Frequently Asked Questions

We’re often asked the same questions, so here’s a quick overview of the most common questions we receive and the answers we typically provide.

What kind of cases do you take?

We’re called Rent Guide because we generally help people to lower their rent. If you think you’re paying too much rent for your apartment, then we’re happy to take a look at your case. If it turns out that you are in fact paying too much rent, we’ll take your case to the Housing Board, to get your overpaid rent back to you.

What information do you need from me, in order to evaluate my case?

We will need to see a copy of your rental contract in order to evaluate your case. If you do not have your contract on you, or you simply wish to know more before uploading it, you can start by supplying the basic information about your apartment through our form to get an estimate of the potential of your case. We will not start anything before we have your final confirmation, so do not hesitate submitting your information.

Can my landlord kick me out, if I start a case?

No. It is not legal for a landlord to kick out a tenant just because a tenant starts a case. However we cannot guarantee that your landlord abides by the rules, and you should take this risk into consideration before starting a case. For more information about these rules, you can read our blog Can your landlord just kick you out to his own liking? Get the answer here.

Can my landlord keep my deposit, if I start a case?

No. Your landlord must have a viable reason for keeping some or all of your deposit. We will always include disputes about your deposit in the case.

Is my case too old?

If you have lived in your apartment for more than a year, you cannot receive compensation for the period you’ve been living there. We can however start a case based on your overpaid rent for the current year, but we always advice people to start a case before the exact date they have lived in their apartment for more than a year to receive the highest possible compensation.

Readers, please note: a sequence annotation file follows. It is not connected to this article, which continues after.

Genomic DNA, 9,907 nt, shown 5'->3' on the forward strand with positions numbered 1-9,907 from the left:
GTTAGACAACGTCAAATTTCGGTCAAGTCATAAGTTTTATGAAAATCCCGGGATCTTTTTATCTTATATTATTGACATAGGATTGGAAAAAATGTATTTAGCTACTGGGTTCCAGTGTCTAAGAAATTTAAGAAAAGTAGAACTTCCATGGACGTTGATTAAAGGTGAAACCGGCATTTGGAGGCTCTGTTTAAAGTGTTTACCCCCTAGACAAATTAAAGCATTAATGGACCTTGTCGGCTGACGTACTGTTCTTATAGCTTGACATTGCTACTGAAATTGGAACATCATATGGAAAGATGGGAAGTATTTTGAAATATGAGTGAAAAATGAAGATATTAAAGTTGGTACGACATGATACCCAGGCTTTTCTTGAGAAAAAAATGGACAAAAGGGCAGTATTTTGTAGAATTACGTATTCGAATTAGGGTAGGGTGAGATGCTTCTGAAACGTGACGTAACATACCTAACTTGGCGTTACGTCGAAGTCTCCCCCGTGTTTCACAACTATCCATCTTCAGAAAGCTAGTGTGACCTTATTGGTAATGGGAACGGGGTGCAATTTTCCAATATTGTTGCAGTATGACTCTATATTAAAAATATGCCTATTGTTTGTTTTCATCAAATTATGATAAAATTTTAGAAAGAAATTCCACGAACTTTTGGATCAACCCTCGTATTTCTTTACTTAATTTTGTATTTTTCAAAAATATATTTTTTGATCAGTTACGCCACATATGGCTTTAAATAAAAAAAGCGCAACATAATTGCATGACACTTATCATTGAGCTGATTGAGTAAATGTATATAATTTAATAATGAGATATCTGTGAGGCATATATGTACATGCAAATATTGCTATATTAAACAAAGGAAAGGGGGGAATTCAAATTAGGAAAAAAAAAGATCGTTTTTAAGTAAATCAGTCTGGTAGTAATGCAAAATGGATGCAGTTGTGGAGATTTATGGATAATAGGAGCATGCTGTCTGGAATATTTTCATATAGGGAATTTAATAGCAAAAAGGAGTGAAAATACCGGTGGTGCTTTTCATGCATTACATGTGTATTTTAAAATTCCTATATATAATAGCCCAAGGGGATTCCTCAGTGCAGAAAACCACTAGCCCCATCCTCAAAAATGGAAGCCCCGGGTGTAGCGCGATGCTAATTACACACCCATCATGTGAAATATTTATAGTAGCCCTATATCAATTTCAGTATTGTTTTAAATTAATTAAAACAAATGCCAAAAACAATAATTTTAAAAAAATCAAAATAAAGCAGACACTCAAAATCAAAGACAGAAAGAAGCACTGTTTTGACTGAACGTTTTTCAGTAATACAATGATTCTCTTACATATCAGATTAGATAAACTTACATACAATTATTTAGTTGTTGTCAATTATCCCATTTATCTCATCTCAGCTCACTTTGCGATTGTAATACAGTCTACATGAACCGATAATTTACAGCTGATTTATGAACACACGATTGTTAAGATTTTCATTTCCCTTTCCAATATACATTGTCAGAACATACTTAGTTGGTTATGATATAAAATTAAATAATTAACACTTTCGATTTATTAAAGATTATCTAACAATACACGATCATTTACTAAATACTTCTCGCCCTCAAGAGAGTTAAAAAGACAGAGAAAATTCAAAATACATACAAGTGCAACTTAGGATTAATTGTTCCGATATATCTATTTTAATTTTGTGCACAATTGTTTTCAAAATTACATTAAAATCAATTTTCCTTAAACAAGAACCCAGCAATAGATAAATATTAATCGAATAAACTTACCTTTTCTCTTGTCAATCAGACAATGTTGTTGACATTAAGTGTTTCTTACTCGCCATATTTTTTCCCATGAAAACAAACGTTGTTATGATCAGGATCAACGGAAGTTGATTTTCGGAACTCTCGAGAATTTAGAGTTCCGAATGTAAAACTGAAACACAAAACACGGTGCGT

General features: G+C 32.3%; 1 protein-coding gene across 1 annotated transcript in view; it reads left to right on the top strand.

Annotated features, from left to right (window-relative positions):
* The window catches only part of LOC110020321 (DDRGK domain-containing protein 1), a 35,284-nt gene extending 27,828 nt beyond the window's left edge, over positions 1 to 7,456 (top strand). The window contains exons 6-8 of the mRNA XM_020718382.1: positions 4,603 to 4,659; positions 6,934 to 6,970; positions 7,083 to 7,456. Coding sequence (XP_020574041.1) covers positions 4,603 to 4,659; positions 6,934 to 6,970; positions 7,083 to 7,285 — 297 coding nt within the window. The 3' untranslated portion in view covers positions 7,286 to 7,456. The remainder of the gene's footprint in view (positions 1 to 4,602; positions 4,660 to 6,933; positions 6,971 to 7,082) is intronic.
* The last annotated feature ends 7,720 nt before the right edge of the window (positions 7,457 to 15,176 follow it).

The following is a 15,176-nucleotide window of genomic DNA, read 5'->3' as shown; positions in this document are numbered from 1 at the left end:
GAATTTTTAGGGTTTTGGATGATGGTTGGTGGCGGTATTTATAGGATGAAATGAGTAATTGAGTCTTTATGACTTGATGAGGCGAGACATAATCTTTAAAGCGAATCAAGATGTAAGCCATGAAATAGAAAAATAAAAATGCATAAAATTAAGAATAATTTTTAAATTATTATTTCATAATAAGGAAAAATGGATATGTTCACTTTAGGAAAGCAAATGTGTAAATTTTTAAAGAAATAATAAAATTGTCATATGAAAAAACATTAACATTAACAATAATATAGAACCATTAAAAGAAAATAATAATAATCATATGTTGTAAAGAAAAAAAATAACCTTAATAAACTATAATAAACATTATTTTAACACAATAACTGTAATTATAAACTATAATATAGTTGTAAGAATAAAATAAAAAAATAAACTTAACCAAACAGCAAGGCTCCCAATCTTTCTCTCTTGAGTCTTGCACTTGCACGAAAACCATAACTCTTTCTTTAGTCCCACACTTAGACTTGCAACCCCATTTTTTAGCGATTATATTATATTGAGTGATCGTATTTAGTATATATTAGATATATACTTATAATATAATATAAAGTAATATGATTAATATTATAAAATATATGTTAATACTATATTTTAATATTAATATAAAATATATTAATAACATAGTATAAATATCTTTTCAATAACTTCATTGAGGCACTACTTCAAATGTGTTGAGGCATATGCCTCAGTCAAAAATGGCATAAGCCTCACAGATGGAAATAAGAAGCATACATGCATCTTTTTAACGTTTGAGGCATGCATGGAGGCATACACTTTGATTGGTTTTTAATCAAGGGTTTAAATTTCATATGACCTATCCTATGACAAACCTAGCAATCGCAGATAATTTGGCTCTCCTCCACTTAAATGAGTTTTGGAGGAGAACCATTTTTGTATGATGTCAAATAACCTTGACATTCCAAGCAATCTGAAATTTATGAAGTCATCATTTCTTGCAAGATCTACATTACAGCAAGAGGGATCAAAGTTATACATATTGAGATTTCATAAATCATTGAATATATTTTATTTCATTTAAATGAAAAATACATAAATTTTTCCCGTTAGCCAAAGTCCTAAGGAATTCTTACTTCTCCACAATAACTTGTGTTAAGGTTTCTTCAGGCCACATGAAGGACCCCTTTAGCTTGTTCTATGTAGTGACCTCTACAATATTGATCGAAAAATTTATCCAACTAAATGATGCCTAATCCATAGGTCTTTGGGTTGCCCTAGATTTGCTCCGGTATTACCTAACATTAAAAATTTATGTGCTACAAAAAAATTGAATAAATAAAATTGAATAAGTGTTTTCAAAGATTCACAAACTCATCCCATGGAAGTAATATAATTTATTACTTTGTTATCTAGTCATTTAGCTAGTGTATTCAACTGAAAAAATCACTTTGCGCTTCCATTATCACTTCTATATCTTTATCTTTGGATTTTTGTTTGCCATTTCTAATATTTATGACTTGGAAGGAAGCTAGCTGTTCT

Is my apartment too new?

If the building you live in was built after December 31, 1991, it is difficult to determine a fair rent for your apartment. The Danish Government wanted more building projects back then, but contractors complained that the rent rules for apartments were too strict. The government decided to remove the old rules for buildings built in and after 1991 making it possible for landlords to charge a rent according to “the market”. That unfortunately means they can charge almost whatever rent they want.

How long does a case usually take?

This varies, and depends entirely on your specific case.

What can I expect to get back?

When we take your case to the Housing Board, you can expect to get your overpaid rent back to you. You can also expect to have your future rent lowered to the fair amount. All this with the least possible trouble.

Do I need to do something while the case is being processed?

No. When we take your case, we’ll deal with all legal matters and contact with the Housing Board, your landlord and your landlord’s lawyers.

What happens if my landlord wins the case?

We have not lost any cases yet, and we plan to keep that record. In the unlikely event that your landlord wins, he/she will simply have the right to keep charging the same rent. In such a case, you will not have to pay us anything. It is only if we win your case that we ask for 30 percent of the compensation.


Didn’t find your question here?

Feel free to contact us through info@rentguide.com or through our contact form